Just as General Motors exited bankruptcy, it rolled out a new campaign called “Let the Best Car Win.” Part of the promotion included a 60-day return policy, wherein a buyer could bring back a purchased GM vehicle for a refund if he or she became unhappy with it.
The return rate was a mere 1% or so, which showed a pretty high level of satisfaction for GM’s cars. Or at least it showed a level of satisfaction that was good enough to avoid the trouble of starting the buying process over.
Yesterday, GM announced a new take on the return policy. This time it’s wrapped into a promotion that guarantees a no-haggle price on most Chevrolet vehicles. Will it help Chevy stay ahead of surging Toyota?
First, some details on the promotion.
The new “Chevy Confidence” program allows buyers to return any model they’ve purchased within 60 days, as long as the vehicle has less than 4,000 miles on the clock and is free of any damage. GM calls that part the “Love It Or Return It” program.
The General has also created special pricing on all its 2012 models under the name “Total Confidence Pricing.” Each model carries a clearly marked no-haggle price.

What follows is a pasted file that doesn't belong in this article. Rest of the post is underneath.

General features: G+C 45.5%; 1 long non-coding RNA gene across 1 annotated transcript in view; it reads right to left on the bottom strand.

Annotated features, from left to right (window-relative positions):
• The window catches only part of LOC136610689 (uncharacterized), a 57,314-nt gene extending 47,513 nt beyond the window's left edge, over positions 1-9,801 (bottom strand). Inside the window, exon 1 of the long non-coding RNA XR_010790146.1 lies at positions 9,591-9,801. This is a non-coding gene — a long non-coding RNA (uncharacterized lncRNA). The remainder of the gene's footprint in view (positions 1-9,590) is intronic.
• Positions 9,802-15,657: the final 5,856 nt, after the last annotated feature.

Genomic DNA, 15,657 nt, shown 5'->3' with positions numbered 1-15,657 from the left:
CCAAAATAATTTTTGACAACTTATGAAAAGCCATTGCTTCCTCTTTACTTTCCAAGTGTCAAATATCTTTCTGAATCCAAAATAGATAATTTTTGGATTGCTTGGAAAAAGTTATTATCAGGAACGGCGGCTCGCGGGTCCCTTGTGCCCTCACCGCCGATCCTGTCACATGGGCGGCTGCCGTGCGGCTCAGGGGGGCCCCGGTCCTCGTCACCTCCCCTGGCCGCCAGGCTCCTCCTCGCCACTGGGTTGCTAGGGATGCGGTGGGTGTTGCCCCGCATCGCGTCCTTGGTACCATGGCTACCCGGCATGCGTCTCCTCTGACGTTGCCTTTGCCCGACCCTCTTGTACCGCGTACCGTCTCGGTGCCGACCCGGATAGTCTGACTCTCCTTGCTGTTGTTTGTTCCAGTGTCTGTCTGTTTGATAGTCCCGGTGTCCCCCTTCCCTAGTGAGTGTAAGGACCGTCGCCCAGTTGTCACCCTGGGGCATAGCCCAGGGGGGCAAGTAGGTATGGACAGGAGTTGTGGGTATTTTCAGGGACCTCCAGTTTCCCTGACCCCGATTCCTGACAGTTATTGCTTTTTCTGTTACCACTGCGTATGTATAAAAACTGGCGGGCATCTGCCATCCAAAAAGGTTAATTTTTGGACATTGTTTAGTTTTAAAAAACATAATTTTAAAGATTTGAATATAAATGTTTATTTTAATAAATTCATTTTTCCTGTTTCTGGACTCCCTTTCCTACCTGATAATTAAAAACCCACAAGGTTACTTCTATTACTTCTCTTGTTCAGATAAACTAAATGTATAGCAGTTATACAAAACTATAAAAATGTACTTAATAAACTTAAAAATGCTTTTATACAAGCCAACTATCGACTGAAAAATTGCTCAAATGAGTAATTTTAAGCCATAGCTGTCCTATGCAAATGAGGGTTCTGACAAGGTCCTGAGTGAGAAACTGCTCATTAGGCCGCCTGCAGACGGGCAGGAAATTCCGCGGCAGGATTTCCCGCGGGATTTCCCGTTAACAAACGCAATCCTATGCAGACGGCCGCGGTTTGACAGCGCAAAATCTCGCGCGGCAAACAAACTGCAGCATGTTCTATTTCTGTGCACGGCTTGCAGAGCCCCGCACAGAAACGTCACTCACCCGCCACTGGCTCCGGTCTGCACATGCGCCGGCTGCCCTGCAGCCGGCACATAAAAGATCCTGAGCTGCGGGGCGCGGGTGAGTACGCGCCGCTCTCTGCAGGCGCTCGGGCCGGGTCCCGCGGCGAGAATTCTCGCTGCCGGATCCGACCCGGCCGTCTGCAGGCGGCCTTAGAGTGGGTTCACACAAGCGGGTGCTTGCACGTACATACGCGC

A return policy might sound good in TV ads, but really, who goes to the trouble of researching, test-driving and buying a car only to realize it’s a piece of junk and return it 60 days later? It doesn’t make sense, which explains the low return rate from the 2009 promo. Buying a car from a dealer isn’t like buying a blender from Target. It’s not an impulse buy—it’s typically a well-thought-out process that involves lots of comparison shopping. People buy cars because they are happy with them, they don’t buy cars hoping the happiness comes later.
This promotion might convince people who were already interested in a Chevy to pull the trigger and sign the paperwork, but I don’t think it’ll do much to change the mind of other people who have already decided on a Tundra over a Silverado.
Would a money-back guarantee and no-haggle pricing be enough to get you to buy a Chevy?